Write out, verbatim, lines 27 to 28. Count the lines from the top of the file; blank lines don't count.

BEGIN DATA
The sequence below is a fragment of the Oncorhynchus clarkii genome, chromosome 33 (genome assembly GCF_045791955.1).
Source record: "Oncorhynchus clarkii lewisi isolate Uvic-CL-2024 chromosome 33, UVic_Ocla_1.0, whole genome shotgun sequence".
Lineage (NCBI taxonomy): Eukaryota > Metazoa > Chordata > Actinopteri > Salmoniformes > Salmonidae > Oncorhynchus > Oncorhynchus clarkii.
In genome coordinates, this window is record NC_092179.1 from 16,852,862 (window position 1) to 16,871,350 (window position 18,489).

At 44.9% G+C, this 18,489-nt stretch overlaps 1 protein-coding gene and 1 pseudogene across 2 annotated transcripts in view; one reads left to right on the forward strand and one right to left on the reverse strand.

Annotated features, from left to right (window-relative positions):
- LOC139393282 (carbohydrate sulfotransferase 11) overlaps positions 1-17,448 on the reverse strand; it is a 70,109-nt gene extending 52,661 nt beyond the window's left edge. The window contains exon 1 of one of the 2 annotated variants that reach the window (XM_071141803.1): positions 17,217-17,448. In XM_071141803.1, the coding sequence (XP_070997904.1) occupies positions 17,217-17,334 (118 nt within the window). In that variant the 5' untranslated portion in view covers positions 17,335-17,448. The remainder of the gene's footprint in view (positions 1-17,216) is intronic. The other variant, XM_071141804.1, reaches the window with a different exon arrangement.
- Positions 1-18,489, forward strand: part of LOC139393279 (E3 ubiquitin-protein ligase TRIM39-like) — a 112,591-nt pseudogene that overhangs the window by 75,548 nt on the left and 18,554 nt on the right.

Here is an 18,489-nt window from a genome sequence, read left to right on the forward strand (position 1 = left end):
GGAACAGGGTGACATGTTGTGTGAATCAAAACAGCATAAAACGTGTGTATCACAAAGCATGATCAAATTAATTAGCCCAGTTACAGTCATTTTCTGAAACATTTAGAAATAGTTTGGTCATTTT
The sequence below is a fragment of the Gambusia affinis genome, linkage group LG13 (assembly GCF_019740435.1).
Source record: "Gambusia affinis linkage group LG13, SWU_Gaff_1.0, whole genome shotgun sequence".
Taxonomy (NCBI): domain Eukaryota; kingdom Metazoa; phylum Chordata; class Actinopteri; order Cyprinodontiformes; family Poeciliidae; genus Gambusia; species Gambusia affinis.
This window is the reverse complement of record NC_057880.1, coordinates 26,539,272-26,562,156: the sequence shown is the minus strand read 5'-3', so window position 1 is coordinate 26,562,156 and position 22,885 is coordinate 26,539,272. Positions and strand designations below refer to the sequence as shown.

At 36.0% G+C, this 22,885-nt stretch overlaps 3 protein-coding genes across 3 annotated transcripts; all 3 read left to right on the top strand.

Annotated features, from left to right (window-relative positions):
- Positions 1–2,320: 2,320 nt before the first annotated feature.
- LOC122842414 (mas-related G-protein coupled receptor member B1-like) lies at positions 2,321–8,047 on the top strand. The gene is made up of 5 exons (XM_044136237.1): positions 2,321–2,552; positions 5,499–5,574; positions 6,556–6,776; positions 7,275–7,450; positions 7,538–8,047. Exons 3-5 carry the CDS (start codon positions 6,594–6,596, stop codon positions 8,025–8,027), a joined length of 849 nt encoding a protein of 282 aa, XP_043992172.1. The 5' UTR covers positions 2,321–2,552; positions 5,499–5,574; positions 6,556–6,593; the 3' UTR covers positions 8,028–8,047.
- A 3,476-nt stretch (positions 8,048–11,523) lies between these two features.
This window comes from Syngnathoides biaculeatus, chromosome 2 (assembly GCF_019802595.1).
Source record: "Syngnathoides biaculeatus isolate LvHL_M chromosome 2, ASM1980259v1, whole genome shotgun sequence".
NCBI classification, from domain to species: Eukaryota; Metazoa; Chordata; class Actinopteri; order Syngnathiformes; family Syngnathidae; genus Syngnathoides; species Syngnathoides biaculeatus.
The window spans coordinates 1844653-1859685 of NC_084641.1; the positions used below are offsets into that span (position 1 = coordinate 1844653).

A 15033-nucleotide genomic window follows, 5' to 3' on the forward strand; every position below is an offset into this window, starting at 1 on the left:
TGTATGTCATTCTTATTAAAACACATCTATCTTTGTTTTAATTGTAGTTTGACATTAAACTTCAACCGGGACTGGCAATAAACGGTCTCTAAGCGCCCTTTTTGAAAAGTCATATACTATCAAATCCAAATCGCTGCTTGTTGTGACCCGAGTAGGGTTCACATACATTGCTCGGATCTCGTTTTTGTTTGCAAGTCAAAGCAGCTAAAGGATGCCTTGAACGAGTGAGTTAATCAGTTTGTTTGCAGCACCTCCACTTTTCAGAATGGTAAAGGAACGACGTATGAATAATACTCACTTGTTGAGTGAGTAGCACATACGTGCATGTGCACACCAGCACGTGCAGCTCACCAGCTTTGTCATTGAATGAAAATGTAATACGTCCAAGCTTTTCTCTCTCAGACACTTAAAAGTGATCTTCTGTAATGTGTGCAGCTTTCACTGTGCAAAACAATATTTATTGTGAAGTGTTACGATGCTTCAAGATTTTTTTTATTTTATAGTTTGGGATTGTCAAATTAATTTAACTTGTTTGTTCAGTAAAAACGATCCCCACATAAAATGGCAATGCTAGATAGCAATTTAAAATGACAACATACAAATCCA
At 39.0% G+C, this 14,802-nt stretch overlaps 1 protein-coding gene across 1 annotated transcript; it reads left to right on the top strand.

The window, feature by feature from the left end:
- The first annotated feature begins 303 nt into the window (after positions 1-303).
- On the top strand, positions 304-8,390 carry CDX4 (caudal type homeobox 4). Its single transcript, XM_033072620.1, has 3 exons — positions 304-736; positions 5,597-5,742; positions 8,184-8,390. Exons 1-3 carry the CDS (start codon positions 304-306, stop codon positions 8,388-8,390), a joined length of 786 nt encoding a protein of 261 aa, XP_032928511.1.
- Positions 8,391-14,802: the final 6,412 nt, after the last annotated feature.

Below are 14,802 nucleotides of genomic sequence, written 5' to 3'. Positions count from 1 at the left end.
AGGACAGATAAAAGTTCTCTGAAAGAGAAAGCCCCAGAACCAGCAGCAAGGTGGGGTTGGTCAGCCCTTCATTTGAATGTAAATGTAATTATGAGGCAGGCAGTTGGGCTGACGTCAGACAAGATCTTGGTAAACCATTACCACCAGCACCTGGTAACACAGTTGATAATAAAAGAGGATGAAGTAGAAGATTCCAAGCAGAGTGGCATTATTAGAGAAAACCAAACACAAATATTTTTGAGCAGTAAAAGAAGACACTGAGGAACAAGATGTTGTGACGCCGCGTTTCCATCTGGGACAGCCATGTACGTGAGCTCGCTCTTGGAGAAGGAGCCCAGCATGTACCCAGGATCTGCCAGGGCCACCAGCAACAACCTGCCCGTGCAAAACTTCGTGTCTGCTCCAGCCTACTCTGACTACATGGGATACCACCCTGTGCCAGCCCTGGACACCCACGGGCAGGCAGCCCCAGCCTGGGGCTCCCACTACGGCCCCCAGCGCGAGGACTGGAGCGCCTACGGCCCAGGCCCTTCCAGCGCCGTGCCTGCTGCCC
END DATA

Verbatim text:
The window, feature by feature from the left end:
- The first annotated feature begins 303 nt into the window (after positions 1-303).